Monday, April 11, 2016

April 11: A tale of two sweaters

It's barely mid-April and I've already made two more sweaters this year than I did last year. Of course, I didn't make any sweaters last year, but that's beside the point.

The first sweater was Stopover, which I knit as part of the Bang out a Sweater KAL hosted by Mason-Dixon Knitting. This was a fast, fun, frivolous project – it's Lopi at a loose gauge, fast to knit, light as air and very warm. It only took two weeks from cast-on to bind-off and I've been wearing it a lot. I don't do them often, but I really enjoy online knit-alongs. It's great to see what everyone else is making – there are infinite interpretations – and the excitement really spurred me along. I love this sweater.

The second sweater is Bedford. I actually started this one on my Christmas vacation – got the sleeves finished and the hem cast on before I dropped everything to make Stopover. Whereas Stopover was a quick knit, this one was a bit of a slog. It's made of Briggs & Little – a nice Canadian yarn, pretty rustic, with a fairly heavy grist and no small amount of vegetable matter spun in – knitted at a fairly dense gauge. The finished sweater weighs more than a pound. I wouldn't be surprised to learn that it's basically waterproof.

I've got lots of thoughts about product vs. process, fast and slow knitting, wearability and durability after knitting these two sweaters but there's some sorting out to do first. Which one will I be wearing in a year, three years, fifteen years? I have my suspicions...

Friday, April 1, 2016

March 31: Report from the Niagara bureau

Spent yesterday travelling, and there were so many modes of transportation involved (bus, plane, moving sidewalk, car on a boat, car, car in a violent downpour) that I didn't think about meeting my daily writing commitment until I collapsed into bed at the not-at-all dignified time of 8:50 p.m. In my defence, I'd been up since 5:30 a.m. and had changed time zones, so I'd earned my faceplant moment, but still. The end of the month arrived not with a bang but a whimper.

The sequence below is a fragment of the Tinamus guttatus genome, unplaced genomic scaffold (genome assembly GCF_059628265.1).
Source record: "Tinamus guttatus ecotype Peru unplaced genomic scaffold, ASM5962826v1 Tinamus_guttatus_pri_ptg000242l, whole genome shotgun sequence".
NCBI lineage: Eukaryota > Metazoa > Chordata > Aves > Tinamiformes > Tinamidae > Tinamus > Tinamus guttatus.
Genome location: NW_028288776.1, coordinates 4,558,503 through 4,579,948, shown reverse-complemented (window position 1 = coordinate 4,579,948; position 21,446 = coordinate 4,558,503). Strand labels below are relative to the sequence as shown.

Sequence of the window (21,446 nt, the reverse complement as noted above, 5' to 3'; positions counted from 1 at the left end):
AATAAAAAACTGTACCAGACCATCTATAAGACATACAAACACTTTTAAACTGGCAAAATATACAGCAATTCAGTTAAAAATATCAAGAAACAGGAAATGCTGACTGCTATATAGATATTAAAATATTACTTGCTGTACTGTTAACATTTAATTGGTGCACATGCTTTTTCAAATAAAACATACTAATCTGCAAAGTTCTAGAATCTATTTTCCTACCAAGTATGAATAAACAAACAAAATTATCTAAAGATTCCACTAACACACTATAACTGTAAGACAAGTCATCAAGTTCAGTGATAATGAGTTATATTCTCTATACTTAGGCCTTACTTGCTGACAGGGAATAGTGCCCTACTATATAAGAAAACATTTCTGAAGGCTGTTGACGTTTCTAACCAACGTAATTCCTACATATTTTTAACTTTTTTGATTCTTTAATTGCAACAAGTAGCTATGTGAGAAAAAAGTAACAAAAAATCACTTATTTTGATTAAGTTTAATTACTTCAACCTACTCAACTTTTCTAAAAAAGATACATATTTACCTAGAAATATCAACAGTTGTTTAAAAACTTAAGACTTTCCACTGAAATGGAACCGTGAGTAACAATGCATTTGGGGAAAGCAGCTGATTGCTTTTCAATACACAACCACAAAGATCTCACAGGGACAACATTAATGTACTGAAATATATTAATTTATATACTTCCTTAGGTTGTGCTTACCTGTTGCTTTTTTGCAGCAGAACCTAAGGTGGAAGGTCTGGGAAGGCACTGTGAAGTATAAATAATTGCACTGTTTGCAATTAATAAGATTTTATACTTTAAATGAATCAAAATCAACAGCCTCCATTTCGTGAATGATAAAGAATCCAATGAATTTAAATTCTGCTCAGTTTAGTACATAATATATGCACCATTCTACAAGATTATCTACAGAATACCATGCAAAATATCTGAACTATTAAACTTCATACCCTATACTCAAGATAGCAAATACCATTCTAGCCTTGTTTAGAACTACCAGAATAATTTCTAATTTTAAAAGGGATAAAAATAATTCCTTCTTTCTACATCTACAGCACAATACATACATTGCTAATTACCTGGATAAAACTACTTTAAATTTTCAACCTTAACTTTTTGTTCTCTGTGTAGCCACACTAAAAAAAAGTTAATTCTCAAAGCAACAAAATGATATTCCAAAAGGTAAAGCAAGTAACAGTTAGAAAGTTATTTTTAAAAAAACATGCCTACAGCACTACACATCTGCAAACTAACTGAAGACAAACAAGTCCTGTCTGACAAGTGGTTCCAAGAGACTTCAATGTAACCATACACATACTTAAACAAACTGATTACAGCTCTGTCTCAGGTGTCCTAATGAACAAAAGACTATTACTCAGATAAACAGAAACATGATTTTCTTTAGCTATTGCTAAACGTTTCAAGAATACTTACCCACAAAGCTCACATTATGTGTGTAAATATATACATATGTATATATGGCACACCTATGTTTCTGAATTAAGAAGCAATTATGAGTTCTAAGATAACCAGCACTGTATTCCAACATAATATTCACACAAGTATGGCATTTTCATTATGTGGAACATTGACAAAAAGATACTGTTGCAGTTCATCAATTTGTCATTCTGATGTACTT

I'm visiting family in Ontario for a few days. Today I drove around my hometown with the windows down, listening to the songs of my youth on the radio (on the oldies station: woe!), and it didn't take too much effort to feel like I was back in university, enjoying one of those few precious empty days between the end of exams and the beginning of my summer job.

Spring is a little further along here, but not much: the grass is greener and the maple branches are heavy with red buds. Earlier today, thick black storm clouds rolled in across Lake Ontario, and I caught a glimpse of a stand of weeping willow trees, backlit by the mid-morning sun, glowing chartreuse against the sky. I've yet to see any real leaves, though, and I've spied precious few flowers: maybe I'll drive out to the greenhouse tomorrow to get my fix. Either way, I've got a date for a walk with my favourite two year old, and we'll see what we can find. Diggers and trucks and buses, probably, but the joy of discovery will be the same.

PS Thanks for accompanying me on my month of blogging. I appreciated all the comments. It's always great to hear from you!

Wednesday, March 30, 2016

March 30: Restlessness

Today: red maple buds glowing in the late afternoon sun, the company of a raven on my walk through the park, a cacophony of starlings, a tiny fir tree on a distant spit of land, daffodils almost ready to flower, coltsfoot blooming among shards of brick in an abandoned lot, pastel skies, the fading moon.

(Look up!)

Tuesday, March 29, 2016

March 29: Dishevelment

Walking home the long way, my eyes refused to rest on the horizon. I'm tired of the sombre grey clouds and the skeletal trees. Every so often a gust of wind would send a leaf skittering across the pavement like a mouse. But it was never a mouse. It was the detritus of the autumn long past: leathery oak leaves, lacy half-rotten beech leaves, the occasional strip of birch bark, tumbling down the sidewalk to adorn half-dead lawns or snag in the branches of the winter-barren hedges.